• Powerful Hind Legs – A rabbit's strong back legs enable it to propel itself forward with immense force. Its hind feet are elongated to maximize acceleration.

  • Coordinated Hopping – Rabbits don't actually run. Instead, they hop in a coordinated fashion, pushing off with their powerful hind legs and tucking their forelegs in while airborne. Each hop propels them several feet forward rapidly.

  • S-Shaped Spine – A rabbit's flexible spine bends into an S-shape during each hop, acting like a spring to smoothly transfer force from its back legs to its front legs. This also cushions landing impact.

  • Angled Body – Unlike quadruped mammals, rabbits hop with their body tilted at a 45-degree angle, using their hind legs for propulsion and forelegs for steering and balance. This streamlined position enhances speed.

  • Fast Reflexes – Rabbits start and stop quickly thanks to fast-twitch muscle fibers in their hind legs. These allow for explosive acceleration and rapid changes of direction.

By coordinating these anatomical features and movements, rabbits can achieve blazing fast hopping speeds for rapid getaways or evasive maneuvers. It's a unique locomotion optimized for speed and agility.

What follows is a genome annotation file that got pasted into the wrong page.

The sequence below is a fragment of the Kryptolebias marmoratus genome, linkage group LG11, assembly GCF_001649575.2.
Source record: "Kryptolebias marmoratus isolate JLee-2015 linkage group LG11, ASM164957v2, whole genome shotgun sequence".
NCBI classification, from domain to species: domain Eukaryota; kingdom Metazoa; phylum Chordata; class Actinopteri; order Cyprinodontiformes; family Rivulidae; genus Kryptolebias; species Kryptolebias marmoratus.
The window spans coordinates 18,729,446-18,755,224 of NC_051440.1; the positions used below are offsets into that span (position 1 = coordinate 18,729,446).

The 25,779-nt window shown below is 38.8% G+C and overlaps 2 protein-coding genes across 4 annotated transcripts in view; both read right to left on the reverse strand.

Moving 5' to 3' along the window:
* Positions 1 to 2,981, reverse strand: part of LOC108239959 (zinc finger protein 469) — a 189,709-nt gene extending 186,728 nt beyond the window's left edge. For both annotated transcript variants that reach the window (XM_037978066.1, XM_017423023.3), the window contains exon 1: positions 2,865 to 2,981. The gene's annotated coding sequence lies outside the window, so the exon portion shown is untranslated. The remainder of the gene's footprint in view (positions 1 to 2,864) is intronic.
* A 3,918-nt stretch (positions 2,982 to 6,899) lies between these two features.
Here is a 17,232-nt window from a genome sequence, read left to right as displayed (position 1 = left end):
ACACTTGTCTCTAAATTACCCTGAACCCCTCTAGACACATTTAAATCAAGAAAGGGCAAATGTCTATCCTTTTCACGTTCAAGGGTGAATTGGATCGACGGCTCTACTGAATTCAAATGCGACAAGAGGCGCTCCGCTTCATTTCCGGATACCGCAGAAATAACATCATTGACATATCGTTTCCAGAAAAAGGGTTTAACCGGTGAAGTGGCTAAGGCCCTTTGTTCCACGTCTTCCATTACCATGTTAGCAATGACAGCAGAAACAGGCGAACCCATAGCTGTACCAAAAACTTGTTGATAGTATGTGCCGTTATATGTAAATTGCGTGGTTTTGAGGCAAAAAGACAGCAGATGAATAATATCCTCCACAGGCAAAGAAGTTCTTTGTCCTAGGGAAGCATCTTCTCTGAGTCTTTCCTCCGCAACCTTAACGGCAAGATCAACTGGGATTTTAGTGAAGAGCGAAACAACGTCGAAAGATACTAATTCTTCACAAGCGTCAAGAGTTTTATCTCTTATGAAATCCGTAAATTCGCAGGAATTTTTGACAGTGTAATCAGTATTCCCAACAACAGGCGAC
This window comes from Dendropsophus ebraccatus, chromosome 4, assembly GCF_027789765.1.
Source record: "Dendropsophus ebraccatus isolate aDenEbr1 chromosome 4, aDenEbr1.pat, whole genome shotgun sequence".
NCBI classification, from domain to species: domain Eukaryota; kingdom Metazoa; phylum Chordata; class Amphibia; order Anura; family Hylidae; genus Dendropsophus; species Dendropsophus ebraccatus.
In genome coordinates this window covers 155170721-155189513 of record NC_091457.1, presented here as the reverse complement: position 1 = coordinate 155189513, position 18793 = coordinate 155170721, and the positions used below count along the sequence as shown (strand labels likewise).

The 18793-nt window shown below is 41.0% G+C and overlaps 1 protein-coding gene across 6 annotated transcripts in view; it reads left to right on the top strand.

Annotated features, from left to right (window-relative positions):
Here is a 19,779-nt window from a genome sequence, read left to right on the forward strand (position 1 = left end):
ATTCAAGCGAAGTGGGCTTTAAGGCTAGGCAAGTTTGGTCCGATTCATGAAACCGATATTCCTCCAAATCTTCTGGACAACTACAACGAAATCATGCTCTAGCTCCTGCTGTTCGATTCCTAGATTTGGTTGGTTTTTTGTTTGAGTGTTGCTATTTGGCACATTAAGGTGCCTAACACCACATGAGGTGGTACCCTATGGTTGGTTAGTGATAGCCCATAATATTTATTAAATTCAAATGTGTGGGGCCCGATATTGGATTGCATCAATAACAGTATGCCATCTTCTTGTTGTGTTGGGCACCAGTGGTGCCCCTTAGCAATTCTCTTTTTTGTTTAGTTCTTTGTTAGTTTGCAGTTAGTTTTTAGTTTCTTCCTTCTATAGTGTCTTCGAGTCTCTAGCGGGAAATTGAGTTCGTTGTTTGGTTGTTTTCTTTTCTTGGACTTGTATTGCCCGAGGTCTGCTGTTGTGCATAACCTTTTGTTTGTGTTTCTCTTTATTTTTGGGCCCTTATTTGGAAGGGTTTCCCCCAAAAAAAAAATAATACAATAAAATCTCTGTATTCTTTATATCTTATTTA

How Do Rabbits Run So Fast?

Rabbits have several key adaptations that allow them to run at remarkably fast speeds:

  • Powerful Hind Leg Muscles – A rabbit's back legs contain large muscles that provide tremendous force for fast hopping. These muscles store elastic energy with each hop.

  • Springy Tendons – The tendons in a rabbit's hind legs act like springs, stretching and recoiling with each hop to conserve momentum and improve efficiency.

  • Long Hind Feet – A rabbit's elongated hind paws act like levers to help propel it forward with each push off the ground. More force is generated.

  • Compact Frame – A lean, lightweight body with a tucked spine aids speed by reducing drag and making them more aerodynamic.

  • Fast-Twitch Muscle Fibers – Fast glycolytic muscle fibers in their hind legs allow for explosive acceleration and rapid movement.

  • Excellent Reflexes – Rabbits react instantly to stimuli, allowing them to dart away in an instant when senses danger.